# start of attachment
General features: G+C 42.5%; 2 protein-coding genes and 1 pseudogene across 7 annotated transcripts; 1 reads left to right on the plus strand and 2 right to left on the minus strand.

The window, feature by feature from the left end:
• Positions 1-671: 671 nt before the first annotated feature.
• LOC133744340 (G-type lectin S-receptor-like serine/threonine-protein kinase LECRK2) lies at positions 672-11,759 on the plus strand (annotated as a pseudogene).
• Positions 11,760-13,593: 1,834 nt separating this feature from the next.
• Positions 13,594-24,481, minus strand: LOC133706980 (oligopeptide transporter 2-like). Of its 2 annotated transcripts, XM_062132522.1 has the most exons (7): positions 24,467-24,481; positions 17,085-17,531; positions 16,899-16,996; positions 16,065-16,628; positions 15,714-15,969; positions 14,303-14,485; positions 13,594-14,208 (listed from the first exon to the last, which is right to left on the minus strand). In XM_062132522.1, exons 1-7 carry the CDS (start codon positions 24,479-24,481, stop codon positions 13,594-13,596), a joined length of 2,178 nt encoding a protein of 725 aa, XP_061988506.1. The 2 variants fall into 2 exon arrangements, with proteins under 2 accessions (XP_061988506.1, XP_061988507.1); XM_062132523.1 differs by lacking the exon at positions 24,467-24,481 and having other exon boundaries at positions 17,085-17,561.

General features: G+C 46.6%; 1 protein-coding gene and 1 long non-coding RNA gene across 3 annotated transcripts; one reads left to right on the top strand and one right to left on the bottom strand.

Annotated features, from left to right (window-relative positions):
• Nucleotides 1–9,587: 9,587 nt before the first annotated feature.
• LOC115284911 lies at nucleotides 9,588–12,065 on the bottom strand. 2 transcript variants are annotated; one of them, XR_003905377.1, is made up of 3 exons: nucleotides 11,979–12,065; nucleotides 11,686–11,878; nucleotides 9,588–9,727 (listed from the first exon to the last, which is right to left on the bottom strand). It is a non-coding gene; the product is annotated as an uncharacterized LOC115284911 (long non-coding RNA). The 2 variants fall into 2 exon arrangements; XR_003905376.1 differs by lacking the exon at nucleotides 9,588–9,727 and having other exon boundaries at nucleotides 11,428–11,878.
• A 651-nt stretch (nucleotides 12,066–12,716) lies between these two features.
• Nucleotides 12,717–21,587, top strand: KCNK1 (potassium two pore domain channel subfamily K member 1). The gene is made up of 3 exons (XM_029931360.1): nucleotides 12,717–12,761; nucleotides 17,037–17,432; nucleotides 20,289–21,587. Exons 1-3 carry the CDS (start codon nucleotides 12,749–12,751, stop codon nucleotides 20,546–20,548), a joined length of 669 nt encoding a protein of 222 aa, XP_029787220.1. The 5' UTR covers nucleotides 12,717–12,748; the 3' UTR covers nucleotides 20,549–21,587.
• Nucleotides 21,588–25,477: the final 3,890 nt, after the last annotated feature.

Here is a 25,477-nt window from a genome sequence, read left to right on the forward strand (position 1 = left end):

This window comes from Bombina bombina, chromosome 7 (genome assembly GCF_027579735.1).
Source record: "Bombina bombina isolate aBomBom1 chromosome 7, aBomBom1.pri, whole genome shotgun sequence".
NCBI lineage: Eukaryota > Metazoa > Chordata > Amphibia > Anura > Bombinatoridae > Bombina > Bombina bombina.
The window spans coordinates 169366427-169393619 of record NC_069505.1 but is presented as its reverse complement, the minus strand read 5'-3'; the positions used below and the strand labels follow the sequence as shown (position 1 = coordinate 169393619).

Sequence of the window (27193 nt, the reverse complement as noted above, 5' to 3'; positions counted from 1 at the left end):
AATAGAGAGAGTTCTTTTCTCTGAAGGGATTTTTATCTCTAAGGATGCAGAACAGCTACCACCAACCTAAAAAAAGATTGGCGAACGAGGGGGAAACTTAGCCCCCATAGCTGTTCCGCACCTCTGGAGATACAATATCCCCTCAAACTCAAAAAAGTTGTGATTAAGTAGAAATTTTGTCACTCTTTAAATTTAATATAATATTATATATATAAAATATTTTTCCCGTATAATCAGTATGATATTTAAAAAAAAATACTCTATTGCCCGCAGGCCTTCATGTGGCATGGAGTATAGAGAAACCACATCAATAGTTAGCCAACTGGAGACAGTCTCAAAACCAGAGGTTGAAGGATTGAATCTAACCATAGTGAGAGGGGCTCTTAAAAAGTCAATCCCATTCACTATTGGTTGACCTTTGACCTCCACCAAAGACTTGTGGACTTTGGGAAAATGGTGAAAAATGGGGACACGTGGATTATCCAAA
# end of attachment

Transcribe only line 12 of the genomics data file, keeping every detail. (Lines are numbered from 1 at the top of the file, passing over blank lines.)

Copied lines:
• Nucleotides 12,717–21,587, top strand: KCNK1 (potassium two pore domain channel subfamily K member 1). The gene is made up of 3 exons (XM_029931360.1): nucleotides 12,717–12,761; nucleotides 17,037–17,432; nucleotides 20,289–21,587. Exons 1-3 carry the CDS (start codon nucleotides 12,749–12,751, stop codon nucleotides 20,546–20,548), a joined length of 669 nt encoding a protein of 222 aa, XP_029787220.1. The 5' UTR covers nucleotides 12,717–12,748; the 3' UTR covers nucleotides 20,549–21,587.